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  • The Spectacular City: Violence and Performance in Urban Bolivia
  • Nancy Postero
The Spectacular City: Violence and Performance in Urban Bolivia. By Daniel Goldstein. Durham: Duke University Press, 2004. Pp. 296. Illustrations. Map. Notes. Index. $74.95 cloth; $21.95 paper.

This is a beautifully written and thoughtful book. Set in Villa Pagador, an urban barrio in Cochabamba, Bolivia, Daniel Goldstein's ethnography brings together two very different aspects of community life: a barrio-wide religious festival honoring San Miguel and an attempted lynching of thieves. He argues that both are spectacular performances by community residents who have been marginalized and [End Page 301] excluded from full membership in the city and the nation. These ritual expressions of belonging act to render the actors visible to the state and call attention to the state's neglect of their rights as citizens.

Goldstein traces the history of the city of Cochabamba, intended by its planners to be a modernist "Garden City" with green areas and rational design. Villa Pagador was established by highland migrants from Oruro during the migration boom in the 1970s, which brought this modernist dream of urban order to an end. Seen as invaders and threats to the health of the original inhabitants, residents of this poor neighborhood were considered dangerous and their land titles deemed illegal. Goldstein describes the efforts of the residents to bring services (schools, water supply, and bus lines) to the barrio and to legalize their land titles. Central to these efforts, he claims, was the carefully constructed image of the barrio as an organized, collective, and collaborative "community" deserving of municipal attention. The fiesta of San Miguel is one site for the enactment of this image. Claiming the symbolic capital their native Oruro, widely thought of as the folklore capital of Bolivia, Pagadoreños transformed a local saint's festival into an Oruro-style carnaval, featuring "authentic" Orureño dances and music. These performances serve to counter racist notions of migrants by asserting their centrality to national Bolivian identity, while at the same time broadcasting their reputation as an orderly, hard-working, and modern community. This spectacular performance "educates the audience," says Goldstein, allowing Pagadoreños to make claims on the nation. Thus, through this ritual act, marginalized residents demand full citizenship and the rights that accompany it.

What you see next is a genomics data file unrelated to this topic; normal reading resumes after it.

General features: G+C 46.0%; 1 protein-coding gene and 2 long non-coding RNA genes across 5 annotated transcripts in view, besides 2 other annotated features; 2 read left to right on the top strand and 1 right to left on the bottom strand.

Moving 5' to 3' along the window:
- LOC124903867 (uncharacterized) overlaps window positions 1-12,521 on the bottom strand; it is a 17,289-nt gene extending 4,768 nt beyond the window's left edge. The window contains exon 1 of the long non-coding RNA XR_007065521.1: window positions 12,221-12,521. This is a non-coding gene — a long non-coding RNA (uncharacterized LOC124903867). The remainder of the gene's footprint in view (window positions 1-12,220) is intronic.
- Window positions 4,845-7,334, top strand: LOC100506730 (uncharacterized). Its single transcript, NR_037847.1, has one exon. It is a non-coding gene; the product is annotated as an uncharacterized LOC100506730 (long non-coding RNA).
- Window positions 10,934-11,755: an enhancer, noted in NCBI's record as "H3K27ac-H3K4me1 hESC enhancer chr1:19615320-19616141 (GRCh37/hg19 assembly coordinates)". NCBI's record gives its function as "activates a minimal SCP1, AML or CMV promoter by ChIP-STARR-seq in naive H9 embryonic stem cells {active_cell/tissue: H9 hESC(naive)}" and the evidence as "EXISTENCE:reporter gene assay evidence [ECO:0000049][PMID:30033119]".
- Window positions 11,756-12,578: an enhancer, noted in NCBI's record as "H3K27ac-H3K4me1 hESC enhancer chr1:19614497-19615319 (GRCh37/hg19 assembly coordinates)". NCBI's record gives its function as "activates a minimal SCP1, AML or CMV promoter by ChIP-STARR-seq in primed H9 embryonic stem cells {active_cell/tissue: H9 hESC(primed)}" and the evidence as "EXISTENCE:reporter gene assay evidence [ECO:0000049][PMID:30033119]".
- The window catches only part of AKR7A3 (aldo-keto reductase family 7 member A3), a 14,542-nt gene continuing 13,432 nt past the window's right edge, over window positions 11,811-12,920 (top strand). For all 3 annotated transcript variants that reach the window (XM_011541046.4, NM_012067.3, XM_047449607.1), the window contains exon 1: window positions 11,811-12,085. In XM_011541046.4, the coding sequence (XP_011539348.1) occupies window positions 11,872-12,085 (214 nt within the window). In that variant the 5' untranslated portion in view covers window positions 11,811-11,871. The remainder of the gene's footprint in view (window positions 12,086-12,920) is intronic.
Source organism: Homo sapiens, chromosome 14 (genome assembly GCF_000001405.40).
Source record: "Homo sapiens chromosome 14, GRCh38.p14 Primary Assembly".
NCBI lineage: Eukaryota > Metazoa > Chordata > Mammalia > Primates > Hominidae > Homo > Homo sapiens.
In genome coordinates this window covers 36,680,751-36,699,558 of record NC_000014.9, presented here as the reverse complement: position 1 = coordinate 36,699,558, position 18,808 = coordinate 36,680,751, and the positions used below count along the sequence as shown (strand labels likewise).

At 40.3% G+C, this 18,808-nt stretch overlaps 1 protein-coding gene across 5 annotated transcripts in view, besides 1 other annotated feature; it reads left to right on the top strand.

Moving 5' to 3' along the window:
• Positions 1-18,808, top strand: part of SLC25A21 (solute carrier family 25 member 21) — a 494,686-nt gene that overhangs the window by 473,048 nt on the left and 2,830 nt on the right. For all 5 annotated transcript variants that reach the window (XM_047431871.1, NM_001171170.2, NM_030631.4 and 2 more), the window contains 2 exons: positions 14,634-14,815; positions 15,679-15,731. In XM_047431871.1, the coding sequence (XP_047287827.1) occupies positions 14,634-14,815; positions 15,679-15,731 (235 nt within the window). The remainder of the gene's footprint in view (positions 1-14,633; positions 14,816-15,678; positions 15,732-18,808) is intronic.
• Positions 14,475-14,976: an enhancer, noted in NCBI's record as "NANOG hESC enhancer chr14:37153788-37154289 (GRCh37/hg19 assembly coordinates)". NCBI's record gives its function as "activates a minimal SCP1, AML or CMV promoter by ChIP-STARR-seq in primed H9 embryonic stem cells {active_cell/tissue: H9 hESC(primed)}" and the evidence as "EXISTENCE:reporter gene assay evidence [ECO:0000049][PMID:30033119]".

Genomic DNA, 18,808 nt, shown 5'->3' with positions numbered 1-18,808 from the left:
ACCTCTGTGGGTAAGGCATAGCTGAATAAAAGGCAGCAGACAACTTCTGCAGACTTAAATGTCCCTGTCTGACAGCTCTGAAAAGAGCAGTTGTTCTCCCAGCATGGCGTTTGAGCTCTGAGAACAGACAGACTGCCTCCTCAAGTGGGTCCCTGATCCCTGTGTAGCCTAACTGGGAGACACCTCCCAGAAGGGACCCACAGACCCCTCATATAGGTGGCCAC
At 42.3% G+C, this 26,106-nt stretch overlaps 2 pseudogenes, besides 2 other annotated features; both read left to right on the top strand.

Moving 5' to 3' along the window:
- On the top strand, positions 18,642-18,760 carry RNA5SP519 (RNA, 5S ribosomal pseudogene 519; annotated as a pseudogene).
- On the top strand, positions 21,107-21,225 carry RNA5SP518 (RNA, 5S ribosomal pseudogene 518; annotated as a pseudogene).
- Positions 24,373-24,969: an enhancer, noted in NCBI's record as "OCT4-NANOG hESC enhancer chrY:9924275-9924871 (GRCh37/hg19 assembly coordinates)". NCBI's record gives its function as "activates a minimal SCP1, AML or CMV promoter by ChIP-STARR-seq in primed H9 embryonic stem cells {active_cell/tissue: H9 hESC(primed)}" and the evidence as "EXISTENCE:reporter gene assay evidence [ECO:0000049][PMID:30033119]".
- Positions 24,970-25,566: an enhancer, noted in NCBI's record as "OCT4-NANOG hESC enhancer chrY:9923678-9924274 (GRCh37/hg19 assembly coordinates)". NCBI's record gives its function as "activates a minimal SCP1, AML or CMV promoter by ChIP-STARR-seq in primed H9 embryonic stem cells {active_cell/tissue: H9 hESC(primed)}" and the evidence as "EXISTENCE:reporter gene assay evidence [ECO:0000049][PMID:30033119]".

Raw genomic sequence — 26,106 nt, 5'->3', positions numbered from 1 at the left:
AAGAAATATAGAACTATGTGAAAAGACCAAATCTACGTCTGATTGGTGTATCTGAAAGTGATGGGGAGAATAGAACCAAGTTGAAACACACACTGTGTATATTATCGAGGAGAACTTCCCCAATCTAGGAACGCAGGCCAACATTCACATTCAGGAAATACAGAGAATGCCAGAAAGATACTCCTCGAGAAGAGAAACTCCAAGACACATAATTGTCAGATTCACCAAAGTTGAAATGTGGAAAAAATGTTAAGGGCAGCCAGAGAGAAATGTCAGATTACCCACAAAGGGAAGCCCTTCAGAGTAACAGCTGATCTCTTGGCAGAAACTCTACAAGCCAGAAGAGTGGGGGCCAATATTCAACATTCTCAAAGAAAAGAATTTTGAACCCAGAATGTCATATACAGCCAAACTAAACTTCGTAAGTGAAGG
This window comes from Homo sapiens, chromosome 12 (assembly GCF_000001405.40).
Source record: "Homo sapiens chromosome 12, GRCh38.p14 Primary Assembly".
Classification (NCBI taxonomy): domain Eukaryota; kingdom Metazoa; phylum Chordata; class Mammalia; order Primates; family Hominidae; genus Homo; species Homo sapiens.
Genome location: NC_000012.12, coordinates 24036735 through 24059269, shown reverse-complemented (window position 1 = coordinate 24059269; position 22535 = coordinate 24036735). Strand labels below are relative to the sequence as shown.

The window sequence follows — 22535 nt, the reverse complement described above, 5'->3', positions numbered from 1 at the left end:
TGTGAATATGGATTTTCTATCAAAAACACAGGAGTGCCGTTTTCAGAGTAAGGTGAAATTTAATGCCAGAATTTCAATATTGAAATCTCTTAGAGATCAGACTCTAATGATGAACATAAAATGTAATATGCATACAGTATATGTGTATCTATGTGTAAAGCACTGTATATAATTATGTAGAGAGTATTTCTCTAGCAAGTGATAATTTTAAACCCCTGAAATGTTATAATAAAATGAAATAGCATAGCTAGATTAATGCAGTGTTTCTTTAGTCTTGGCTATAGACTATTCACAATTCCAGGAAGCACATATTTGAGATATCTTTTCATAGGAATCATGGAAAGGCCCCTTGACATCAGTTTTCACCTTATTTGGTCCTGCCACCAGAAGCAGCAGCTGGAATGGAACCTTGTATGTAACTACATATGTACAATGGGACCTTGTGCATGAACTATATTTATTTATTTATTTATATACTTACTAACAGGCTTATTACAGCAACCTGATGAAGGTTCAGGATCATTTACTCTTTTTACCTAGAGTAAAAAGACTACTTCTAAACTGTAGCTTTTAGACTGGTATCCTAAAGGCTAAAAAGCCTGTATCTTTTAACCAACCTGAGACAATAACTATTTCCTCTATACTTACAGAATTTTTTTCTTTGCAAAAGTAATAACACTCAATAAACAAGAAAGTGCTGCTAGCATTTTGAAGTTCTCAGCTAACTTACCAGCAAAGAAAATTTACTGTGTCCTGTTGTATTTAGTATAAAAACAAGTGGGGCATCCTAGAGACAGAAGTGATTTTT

Then Goldstein turns to the difficult case of lynching. He analyzes an event in Villa Pagador in 1995, in which thieves were apprehended by a group of irate neighbors, attacked, and then set on fire. When police responded and rescued the culprits, they, too, were set upon. The crowd asserted that they were forced to take justice in their own hands. Goldstein thinks through this event carefully, describing the political and economic context in which the events occurred, the discourse about it in the media, and the way Pagadoreños framed the events themselves. The context is critical: under neoliberalism, Goldstein asserts, the state has lost the ability to regulate, order, and control society. Underpaid and inadequate policing makes poor residents vulnerable to predation by thieves and criminals. The result of this lack of state law enforcement is a sort of privatization of justice. But, this community violence should not be seen as simply a parallel system of justice. Goldstein argues instead that it is an extraordinary measure, a spectacular response decrying the state's neglect of basic civil rights of security and safety. This is clear from the way Pagadoreños characterize themselves, not as vigilantes but as a unified community of citizens defending itself when the state failed to do so. Through their carefully constructed performance, Pagadoreños paint themselves as citizens worthy of equal treatment.

This book will be of great interest to Bolivianists and to Latin American scholars in general, as it explores issues of interest across the continent, such as citizenship, social movements, and urban migration. Goldstein's well-documented ethnography [End Page 302] illustrates what exclusion means at the material and discursive level for those denied full membership in society. Then, it adds to this critique by showing how marginalized citizens can use the discourse of community, rituals of dance, and even lynching as performances in the "drama...


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pp. 301-303
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